11 July 1954: Willard Reynolds (age 43) and "his corn."
(That's what was written on the slide!)
Today I will introduce you to my husband's paternal grandfather, Willard Reynolds. Born in December of 1910, Willard grew up on the family farm and embraced everything about farming life. Ed remembers his grandfather--whom he still refers to as "Papa"-- as one of the fastest and strongest people he has ever known. He says he was 16 before he was able to beat Papa in a foot race.
Papa Willard checks out a maple tree that is being tapped for its sap.
Based on the markings on this slide, it was taken sometime between 1952 and 1955.
Ed describes his grandfather as being about 6'4" tall, which would have been unusually tall for a man in those days. From these pictures it is clear that he was a tall, lean, wiry man who worked very hard to earn a living from the land.
February 1953: Papa Willard (age 41) drills a maple tree
to begin collecting sap which will be processed into maple syrup.
Papa Willard continued the tradition begun by his own grandfather (Ed's great-great-grandfather) of tapping the maple trees on their farmland and producing maple syrup from the maple sap. This process was begun at the end of winter, when the trees still froze at night but warmed up during the day. Ed tells me this is the only way to get a maple tree to pump out its sap.
Spring 1955: Papa Willard (age 44) fills cans with maple syrup before selling them.
Of course, there were plenty of other tasks to be done throughout the remainder of the year. The following slides depict what life on the farm was like. Keep in mind that the descriptions written under the slides are quotes from what was hand-written on the slides themselves. I don't even know what some of them mean!
1953: Papa Willard (at right, age 42) consults and plans with someone called Winch.
1953: Papa (on the right) does more consulting out in the fields
with Winch and Rooney (left and center).
1953: Papa Willard (age 42) atop a truckload of freshly baled hay.
1953: Papa Willard (age 42) baling hay.
1950: Papa Willard (age 39) elevating hay.
(I assume that means putting it up in the loft to be stored...)
1954: Papa Willard (age 43) combining oats, with
his daughters Edith and Lucy (Ed's aunts) riding on the back of the combine.
(According to Ed, when you combine oats, you're actually separating them. Huh???)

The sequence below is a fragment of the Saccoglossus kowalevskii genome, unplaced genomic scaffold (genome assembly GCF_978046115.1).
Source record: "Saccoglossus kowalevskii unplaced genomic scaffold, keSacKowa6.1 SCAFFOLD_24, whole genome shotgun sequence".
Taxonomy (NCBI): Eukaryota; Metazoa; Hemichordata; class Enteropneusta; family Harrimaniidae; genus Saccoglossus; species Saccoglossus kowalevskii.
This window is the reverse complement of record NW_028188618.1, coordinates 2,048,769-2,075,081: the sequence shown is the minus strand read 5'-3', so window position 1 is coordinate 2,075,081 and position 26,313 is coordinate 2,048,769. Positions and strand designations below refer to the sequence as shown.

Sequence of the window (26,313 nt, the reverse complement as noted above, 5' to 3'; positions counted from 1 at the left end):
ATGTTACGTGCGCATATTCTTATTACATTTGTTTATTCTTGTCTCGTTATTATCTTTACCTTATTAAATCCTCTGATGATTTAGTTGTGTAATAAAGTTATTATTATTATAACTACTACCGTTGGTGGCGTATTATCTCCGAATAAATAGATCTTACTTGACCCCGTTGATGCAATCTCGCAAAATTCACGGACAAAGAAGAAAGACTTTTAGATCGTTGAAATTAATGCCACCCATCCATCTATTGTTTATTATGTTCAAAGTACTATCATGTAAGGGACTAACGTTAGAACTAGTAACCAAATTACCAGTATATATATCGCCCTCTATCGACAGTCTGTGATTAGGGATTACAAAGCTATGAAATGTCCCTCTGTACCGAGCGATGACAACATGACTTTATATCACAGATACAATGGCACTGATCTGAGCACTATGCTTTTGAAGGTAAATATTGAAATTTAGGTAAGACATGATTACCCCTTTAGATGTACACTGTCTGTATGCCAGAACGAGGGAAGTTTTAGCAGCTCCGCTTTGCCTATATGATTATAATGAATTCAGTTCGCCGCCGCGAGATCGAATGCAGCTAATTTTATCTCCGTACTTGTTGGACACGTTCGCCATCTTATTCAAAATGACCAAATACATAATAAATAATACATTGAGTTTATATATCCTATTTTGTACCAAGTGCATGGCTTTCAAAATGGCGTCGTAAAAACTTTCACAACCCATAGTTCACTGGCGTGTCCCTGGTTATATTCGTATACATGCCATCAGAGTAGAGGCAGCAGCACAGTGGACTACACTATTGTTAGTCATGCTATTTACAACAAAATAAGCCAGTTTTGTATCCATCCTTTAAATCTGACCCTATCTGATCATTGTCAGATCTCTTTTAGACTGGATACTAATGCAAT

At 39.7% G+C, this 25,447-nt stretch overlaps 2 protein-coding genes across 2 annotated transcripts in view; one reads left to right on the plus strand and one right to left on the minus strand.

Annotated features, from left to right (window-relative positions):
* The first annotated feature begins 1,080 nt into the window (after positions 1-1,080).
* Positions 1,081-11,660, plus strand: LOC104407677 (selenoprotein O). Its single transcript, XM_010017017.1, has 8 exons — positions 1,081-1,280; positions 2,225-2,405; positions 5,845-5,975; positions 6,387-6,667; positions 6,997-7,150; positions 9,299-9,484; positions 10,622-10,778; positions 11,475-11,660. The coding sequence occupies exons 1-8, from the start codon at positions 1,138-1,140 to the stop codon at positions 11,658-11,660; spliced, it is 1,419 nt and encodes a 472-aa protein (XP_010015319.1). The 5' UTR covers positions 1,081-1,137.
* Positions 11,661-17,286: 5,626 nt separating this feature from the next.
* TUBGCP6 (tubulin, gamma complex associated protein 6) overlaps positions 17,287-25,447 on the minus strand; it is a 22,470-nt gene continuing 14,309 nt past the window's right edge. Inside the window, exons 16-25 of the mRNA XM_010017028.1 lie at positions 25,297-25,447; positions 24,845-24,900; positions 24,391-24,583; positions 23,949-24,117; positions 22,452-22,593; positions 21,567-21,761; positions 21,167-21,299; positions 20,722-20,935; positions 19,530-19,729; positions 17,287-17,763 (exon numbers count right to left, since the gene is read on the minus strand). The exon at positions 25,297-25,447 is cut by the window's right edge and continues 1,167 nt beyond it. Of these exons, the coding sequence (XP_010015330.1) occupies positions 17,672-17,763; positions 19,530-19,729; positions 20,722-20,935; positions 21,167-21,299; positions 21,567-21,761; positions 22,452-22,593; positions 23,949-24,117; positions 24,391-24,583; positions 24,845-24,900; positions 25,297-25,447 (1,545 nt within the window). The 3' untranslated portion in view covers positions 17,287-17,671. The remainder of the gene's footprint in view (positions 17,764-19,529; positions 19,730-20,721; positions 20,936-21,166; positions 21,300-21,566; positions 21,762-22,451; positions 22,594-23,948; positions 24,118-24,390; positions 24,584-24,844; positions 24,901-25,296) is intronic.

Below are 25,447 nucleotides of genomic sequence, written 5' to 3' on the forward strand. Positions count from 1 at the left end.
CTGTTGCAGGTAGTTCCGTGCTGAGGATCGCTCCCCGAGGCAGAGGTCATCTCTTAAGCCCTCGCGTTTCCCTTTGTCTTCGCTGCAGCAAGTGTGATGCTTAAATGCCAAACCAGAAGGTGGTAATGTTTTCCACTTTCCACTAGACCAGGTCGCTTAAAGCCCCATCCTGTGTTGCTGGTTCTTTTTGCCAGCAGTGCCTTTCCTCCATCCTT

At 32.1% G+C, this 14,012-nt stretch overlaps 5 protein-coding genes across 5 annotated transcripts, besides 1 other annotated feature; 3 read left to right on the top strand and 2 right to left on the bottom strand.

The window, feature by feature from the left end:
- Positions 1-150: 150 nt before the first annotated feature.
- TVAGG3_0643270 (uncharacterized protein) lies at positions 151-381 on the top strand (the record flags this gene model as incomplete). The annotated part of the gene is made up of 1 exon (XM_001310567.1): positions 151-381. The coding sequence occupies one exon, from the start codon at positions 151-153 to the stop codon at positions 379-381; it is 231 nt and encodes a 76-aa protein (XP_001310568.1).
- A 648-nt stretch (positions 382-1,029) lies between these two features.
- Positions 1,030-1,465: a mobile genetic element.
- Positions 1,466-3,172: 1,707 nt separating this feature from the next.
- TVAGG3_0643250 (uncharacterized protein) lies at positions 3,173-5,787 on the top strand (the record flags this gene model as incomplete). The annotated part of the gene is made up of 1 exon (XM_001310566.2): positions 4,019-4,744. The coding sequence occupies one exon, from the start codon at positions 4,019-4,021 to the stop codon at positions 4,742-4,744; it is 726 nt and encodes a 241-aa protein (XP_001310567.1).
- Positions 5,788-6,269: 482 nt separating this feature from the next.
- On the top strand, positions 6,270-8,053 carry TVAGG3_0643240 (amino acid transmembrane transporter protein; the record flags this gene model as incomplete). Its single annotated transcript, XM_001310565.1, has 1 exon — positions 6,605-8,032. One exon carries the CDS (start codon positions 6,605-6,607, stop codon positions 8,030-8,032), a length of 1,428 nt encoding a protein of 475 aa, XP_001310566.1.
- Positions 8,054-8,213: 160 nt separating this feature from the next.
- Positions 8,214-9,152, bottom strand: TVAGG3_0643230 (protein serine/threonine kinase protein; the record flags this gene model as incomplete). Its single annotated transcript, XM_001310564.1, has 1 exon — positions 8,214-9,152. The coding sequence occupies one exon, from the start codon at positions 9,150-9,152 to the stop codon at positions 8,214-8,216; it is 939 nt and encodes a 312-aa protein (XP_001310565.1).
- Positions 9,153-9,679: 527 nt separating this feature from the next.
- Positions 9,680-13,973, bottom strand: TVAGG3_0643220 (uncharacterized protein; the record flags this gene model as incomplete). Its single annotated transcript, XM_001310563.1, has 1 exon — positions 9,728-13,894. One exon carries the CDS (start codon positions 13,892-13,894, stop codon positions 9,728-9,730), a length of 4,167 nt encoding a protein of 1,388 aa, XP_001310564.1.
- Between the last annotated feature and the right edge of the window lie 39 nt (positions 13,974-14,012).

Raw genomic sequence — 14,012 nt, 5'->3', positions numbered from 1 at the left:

1954: Papa Willard, a hired hand, and Papa Willard's son (Ed's dad) chopping bedding.
(Is that what the cows sleep on?)
Notice the beautiful family garden in the foreground.
1954: Papa Willard (age 43) chopping corn.
Besides all the farming of the land, remember that the Reynolds Family Farm was a working dairy farm, as well. That meant attending cattle shows and cattle auctions. From a very young age, my husband Ed was closely acquainted with the Angus cows on the farm.
1955: I loved all the old cars and trucks in this photo,
taken at the Caledonia, New York, Cattle Auction.
One story Ed tells is of a time when he was a small child, only 5 or 6 years old, and he unintentionally offended a momma cow. The cow had gone to the furthest edge of the enclosure to deliver her calf, and young Ed was helping Papa bring the calf and its momma back to the barn. While Papa handled the cow, Ed was in charge of herding the newborn calf, who was reluctant to continue the tiring, mile-long trek to the barn. When Ed began pushing the calf forward, the mother cow knocked Ed on his back, hard. Getting down on her knees, she tried to grind him into the soft ground with her head while Ed looked up at the sky in terror, unable to free himself. He thought he was going to die until Papa came along and whacked the cow across the nose with a heavy cane until she let young Ed up. Papa to the rescue!
1955: Papa Willard (age 44) with some of his Angus cattle.
Even after Papa Willard sold the family farm to his son (Ed's dad), he continued to live with his son's family and helped run the farm for 5 or 6 years longer. This made him an important figure in Ed's early life. When Ed was as young as 4 years old, his grandfather took him into the fields, woods, and barns, and allowed him to help with various chores, teaching my husband a strong work ethic which has endured throughout his life. I guess you could say that Papa Willard's legacy lives on!